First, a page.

Kang says the pressure on people to “whitewash” their names in many industries can stem from discrimination that begins in the hiring process. Resumes with bleached first names and extracurricular experiences led to more callbacks than unbleached resumes for black and Asian applicants, according to an article co-authored by Kang. Similar results have been repeated in several studies.








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“When I talk to hiring managers about this – put aside a second discrimination, which we know exists for sure. But sometimes the reason they don’t call someone is because they don’t want to offend them by saying their name wrong, ”Kang says. “It’s that kind of benevolent racism.”

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Shanmuganathan says things have improved in the legal world, but the problem persists. Last month, Vancouver immigration attorney Will Tao wrote an essay on how his work with immigrants and community organizers confirmed to him how many Biblical names have roots in colonialism and, for his colleagues aboriginal people, in the Indian residential school system.

“I am in a profession where marketing, presentation, professionalism and competence are everything. Why is Will Tao more competent and presentable than Wei Tao? ” he wrote.

In a recent talk explaining her perspective as a woman in banking, Laurentian Bank CEO Rania Llewellyn cited her name as one of the factors that motivated her to raise expectations. in terms of diversity and inclusion in his company.

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“My first job in Canada after graduating from a Canadian university was working at Tim Hortons. My last name was not Llewellyn. It was very Middle Eastern. No one would even call me for an interview… inclusive hiring is really, really important, ”Llewellyn said. “No one ever asked me where I was from… When I introduce myself I always say Rania, like Tanya, and all of a sudden people are like, ‘Ah.’ ‘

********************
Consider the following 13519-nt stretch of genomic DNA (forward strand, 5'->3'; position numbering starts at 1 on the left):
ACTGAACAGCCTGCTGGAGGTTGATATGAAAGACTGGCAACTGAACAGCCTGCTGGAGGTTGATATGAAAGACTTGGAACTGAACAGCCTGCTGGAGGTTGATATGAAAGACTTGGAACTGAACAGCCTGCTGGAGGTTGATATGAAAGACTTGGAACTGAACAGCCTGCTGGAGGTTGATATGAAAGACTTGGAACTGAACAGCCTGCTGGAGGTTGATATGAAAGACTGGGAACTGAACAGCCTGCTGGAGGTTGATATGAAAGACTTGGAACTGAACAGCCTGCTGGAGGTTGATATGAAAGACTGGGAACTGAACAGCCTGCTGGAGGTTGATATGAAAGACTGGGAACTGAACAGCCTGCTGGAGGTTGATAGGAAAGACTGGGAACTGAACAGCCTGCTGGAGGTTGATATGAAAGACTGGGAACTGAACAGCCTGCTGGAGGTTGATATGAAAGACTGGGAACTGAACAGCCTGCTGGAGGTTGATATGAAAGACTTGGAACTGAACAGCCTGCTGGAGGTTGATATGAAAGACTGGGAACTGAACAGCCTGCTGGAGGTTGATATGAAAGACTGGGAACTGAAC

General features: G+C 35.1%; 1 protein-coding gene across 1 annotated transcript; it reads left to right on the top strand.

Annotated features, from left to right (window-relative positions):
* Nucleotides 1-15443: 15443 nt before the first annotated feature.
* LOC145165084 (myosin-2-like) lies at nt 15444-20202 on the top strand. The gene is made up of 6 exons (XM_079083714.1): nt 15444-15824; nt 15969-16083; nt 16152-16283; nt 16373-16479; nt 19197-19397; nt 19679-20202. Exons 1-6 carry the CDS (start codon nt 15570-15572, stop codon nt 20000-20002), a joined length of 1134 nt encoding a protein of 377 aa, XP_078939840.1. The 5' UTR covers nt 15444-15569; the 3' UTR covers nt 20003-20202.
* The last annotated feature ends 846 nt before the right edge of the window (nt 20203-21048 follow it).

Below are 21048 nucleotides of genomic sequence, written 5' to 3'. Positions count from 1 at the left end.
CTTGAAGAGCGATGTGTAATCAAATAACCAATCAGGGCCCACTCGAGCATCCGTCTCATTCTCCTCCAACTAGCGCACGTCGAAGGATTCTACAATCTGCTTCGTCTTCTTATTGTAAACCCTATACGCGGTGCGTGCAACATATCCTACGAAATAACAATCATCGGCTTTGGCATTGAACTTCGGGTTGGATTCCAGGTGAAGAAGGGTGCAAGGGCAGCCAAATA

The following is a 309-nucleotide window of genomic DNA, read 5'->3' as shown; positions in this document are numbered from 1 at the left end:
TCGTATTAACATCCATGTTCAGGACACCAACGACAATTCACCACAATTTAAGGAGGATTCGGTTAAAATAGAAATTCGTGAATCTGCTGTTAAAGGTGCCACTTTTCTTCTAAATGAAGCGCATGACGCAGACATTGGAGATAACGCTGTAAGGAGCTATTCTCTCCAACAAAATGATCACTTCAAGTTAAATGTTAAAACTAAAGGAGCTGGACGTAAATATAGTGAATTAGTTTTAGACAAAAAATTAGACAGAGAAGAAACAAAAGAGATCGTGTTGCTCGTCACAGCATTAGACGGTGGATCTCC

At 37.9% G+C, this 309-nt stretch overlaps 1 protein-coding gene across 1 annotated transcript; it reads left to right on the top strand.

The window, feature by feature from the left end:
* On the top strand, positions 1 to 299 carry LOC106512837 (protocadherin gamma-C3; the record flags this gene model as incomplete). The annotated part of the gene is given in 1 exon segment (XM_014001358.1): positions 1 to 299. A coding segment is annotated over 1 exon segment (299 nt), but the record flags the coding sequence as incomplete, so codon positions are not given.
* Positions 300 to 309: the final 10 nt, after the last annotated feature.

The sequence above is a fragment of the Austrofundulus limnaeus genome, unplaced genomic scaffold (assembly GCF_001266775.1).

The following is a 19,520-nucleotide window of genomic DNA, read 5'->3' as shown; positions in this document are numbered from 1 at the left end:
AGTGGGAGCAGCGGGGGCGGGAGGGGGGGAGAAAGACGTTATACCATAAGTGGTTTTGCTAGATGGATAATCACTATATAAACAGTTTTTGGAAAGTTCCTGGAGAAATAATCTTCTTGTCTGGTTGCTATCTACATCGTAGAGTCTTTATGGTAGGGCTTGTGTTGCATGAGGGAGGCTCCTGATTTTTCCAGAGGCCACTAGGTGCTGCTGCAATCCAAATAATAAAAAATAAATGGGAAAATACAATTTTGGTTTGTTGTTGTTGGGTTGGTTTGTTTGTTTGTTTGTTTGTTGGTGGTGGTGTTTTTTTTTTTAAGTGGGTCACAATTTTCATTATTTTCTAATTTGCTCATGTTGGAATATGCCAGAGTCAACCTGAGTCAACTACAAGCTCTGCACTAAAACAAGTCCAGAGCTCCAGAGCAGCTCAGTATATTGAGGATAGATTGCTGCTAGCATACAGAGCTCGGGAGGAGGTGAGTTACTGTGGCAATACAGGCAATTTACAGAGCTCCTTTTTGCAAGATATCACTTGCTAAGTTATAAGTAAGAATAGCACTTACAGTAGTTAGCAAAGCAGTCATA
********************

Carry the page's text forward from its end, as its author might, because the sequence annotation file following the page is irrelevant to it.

Shanmuganathan says she urges her coworkers to refer to her and introduce her by name, so others get used to hearing her. Moshiri, meanwhile, says she encourages her colleagues to write phonetic spellings in their notes so they don’t forget the pronunciations of the names.

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Kang says no one can expect to know every name in the world – and she says asking for name pronunciations should be considered normal, not inconvenient. At the same time, learning the sounds and spellings that commonly appear in your trade is a skill that will continue to be invaluable in relationship building, Kang says.

Encouraging authenticity – whether it’s a name given to a worker at birth or a name they choose to identify with – can be beneficial for employers, Kang says.

“It’s just about having a choice and not feeling pressured anyway,” she says.

© 2021 The Canadian Press